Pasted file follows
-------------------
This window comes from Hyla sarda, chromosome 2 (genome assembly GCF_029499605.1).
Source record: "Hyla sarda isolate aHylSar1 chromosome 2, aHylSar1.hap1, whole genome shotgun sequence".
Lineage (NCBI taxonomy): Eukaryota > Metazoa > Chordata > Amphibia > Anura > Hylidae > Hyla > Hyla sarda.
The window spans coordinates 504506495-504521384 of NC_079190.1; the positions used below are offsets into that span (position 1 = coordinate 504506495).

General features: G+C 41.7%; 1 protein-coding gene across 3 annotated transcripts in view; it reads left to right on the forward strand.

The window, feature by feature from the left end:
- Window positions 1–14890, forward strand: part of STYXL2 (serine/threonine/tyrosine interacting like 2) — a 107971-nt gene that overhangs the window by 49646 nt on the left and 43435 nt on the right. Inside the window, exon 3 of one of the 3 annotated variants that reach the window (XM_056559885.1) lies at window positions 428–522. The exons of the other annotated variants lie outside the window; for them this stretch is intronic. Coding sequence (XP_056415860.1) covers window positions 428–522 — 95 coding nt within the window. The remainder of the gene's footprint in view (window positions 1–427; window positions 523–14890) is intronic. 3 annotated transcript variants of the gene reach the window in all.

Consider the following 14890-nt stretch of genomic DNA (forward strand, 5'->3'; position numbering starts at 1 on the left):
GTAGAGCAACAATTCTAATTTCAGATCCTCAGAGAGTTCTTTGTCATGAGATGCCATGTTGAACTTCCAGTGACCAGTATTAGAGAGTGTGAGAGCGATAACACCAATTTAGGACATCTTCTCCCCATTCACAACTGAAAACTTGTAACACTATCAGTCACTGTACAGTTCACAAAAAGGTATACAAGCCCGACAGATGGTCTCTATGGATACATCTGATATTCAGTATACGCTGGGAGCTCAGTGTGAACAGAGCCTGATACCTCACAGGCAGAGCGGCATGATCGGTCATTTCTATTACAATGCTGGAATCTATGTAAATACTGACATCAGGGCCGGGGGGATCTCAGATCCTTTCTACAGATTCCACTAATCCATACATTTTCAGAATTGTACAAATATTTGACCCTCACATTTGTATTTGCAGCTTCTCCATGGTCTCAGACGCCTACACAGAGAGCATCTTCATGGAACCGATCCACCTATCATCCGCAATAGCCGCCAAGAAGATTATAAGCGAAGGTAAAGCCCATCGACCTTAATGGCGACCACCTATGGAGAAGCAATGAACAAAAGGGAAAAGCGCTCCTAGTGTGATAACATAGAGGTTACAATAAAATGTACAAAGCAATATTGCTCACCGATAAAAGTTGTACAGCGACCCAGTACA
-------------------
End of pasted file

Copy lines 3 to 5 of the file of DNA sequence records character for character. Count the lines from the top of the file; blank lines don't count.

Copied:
Lineage (NCBI taxonomy): Eukaryota > Metazoa > Chordata > Amphibia > Anura > Hylidae > Hyla > Hyla sarda.
The window spans coordinates 504506495-504521384 of NC_079190.1; the positions used below are offsets into that span (position 1 = coordinate 504506495).

General features: G+C 41.7%; 1 protein-coding gene across 3 annotated transcripts in view; it reads left to right on the forward strand.